I love having a little delicious sense of alienation. The obstinate and eccentric characteristics of my personality always hatch an adverse reaction of disobedience at any provocation. And my interpretation of casual was a starchy, little dress, in pink and yellow with tonal embroidery on a over-dyed dragon print and a pair of lime green sandals. My dowry consisted of just three pairs of shoes: sandals, dressy pumps and winter boots that were painted with industrial acrylics too many times to match the different outfits of my limited wardrobe. Piled layers of different shades of acrylic chipped off, showing the colorful decay of my sandals. At one glance at my creatively rebellious appearance, my relatives choked on that morning’s coffee, looked at each other with crooked smiles, but kept silent, remembering their Russian deprived past. Only Zemfira mentioned that she never saw a white person look so well in home-dyed, Caribbean colored shmatas.
The aged, shriveled, doctor immediately realized that I was not marriage material. For a while, we talked about art and poetry, and my untypical Jewish looks. The doctor diagnosed that I could pass for Brazilian. Are you a dancer? You’re a svelte young lady. A great posture! Could you do a split? No, I am not a dancer, just a propaganda artist, but yeah, I can do a split. I demonstrate the flexibility of my limbs. The doctor gave me an address for a cleaning job and a prescription for my ear infection.
Nina was disappointed that I chose work, instead of the security of marriage, but the address on Fifth Avenue across the Metropolitan Museum was a very promising prospect that I would not be a burden any longer.
I traveled to an unknown constellation, not visible through an immature user’s telescope, far away from even my imagination, to a non-parallel universe. I entered a Fifth Avenue apartment. The internationally exaggerated living space was blazing with luxury: gilded moldings and furniture, blue chip art, priceless artifacts, Murano glass frescos, elaborated fresh flower arrangements and an elegant host, in his forties with streaks of gray in his wavy, black hair and with impeccable manners. I did not feel overwhelmed or out of place. I studied art from the time I was eight years old, hitchhiking through all the major cities of the Soviet Union: Kiev, Yalta, Odessa, Moscow, St. Petersburg, Stalingrad, Brest, Grodno, Vitebsk, and the cities along the Baltic and Black sea coasts; I ate sandwiches in every café of all the major museums; I had my first group exhibition at thirteen in the capital of Belarus, Minsk, and finished a few murals before my emigration. And now to dust “ Picasso”, “De Chirico”, “Dali”, “ Chagall”, “ De Koonig”, and caress with soft feathers Chinese Objects de ‘Art from the second, third and may be the seven dynasties, vacuum naturally dyed, hundred year old, Persian silk rugs and change four hundred dollar designer sheets was like working in the museum’s restoration section. In a place of such intense beauty and deep cultural roots, I felt privileged to be a cleaning lady.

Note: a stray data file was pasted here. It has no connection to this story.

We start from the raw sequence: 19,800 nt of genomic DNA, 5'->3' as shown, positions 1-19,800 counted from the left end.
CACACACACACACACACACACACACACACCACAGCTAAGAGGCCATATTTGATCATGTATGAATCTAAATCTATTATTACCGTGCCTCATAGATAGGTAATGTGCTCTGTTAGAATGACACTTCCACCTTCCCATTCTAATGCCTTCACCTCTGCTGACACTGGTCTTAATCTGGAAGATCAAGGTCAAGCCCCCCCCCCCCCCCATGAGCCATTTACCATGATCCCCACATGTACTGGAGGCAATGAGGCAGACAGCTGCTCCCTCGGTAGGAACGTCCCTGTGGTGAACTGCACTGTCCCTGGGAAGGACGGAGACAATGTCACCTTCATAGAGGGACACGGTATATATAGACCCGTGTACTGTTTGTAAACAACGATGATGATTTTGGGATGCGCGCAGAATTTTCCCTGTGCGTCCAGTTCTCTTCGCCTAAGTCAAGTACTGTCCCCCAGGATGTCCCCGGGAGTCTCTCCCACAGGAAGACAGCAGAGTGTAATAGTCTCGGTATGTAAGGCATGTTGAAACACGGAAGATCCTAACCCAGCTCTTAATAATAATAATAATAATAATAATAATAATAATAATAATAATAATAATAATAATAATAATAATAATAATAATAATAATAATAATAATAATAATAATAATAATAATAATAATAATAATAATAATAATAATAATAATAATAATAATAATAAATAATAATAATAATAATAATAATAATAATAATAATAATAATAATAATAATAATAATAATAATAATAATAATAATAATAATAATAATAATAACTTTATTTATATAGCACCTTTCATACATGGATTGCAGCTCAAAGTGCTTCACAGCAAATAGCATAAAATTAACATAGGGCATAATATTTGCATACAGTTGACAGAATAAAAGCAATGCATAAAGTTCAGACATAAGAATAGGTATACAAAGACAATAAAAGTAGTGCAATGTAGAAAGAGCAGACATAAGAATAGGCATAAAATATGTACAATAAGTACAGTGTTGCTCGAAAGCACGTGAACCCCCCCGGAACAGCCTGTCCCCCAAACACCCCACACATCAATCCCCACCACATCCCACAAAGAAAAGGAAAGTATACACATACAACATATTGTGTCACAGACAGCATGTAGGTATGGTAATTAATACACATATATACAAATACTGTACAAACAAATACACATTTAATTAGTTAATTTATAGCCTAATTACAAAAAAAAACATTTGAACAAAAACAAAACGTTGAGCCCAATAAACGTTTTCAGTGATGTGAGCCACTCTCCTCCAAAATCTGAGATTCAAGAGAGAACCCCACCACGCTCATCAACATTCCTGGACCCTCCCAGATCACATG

My English- Russian dictionary came handy, when my master tried to explain my housekeeping duties, which included nothing sexual but an occasional healthy stream of clear urine on his face. He wanted to be pissed on. It was a moment of quiet uneasiness. I am the same person who just a few days ago wiped her ass with grass under a wild bush in the geographically uncomfortable part of this world? And now I ‘m transformed to the winning finalist in an international pissing contest with a prize of two hundred dollars per urine sample? What’s the problem? I thought. When half of my life I felt like doing it for free to so many people I know, just put them in place. It’s time to practice my secret desire on strangers then move onto my family members. Where’s the soda? The cracking sound of opening soda cans releases the bubbling Genie. On the malachite tiles of the bathroom floor, about the size of my cousins’ living room, a refined collector, my master, was rolling in ecstasy in a champagne colored voyage. I caught my reflection in the oversized, inlaid, Versailles mirrors. A peaceful picture of a young woman with her skirt up, carefully, crossing a brook, got stack in my mind.
On the roof sculpture garden of the Metropolitan Museum of Art, I spent the rest of my working day merely to justify my insanely high salary. With a spectacular sight of the Central Park, sitting under a Rodin’s bronze, I make myself comfortable before reading my aesthetic employer’s letter of explanation for his unique addiction, fetish, or urge. He starts with an epic:
The neon sign of a desire flashes
Linen on my bed in flames.
Deep in my throat a scream is laid,
Controlling involuntary vital functions.
Emotions seep into the medulla.
A contagious conflict
In a stream of blood cells,
That no one can evade.
Lonely tears corrode the metal core
Of the metropolitan beast.
My heart stands still for a moment
To catch a glimpse of an innocent wish,
But death is not an option.
In drastic lines, the scholar continues, that the meaning of life has dissolved into materialism and an endless hunt for possessions. Urine is a means for a higher level of communication, far beyond pedestrian sexual encounters. Only then do momentary connections accrue between humans. The urine stream is an umbilical cord that is never cut between the mother, the Madonna, and the child, and represents the essence of togetherness, and the true definition of belonging. The triumph of a human existence lies in an unconditional surrender to universal love.
Did I just participate in something bigger than one individual judgment? I dared to let go of my ego and venture into a world that may lie behind all artistic marvels. My act of urination could be the enormously valuable, intensely stimulating force behind the creativity of a poet. The City of New York contains ten, eleven, million people and many, like my master-poet, are searching for a meaning in life. I will be a solution to the educated, sensitive and artistic. A perverse virgin’s healing, cleansing power, ready for the request of the next stranger in need. The umbilical cord would never dry out or get soiled.
Event Date: June 1, 1989 NYC, US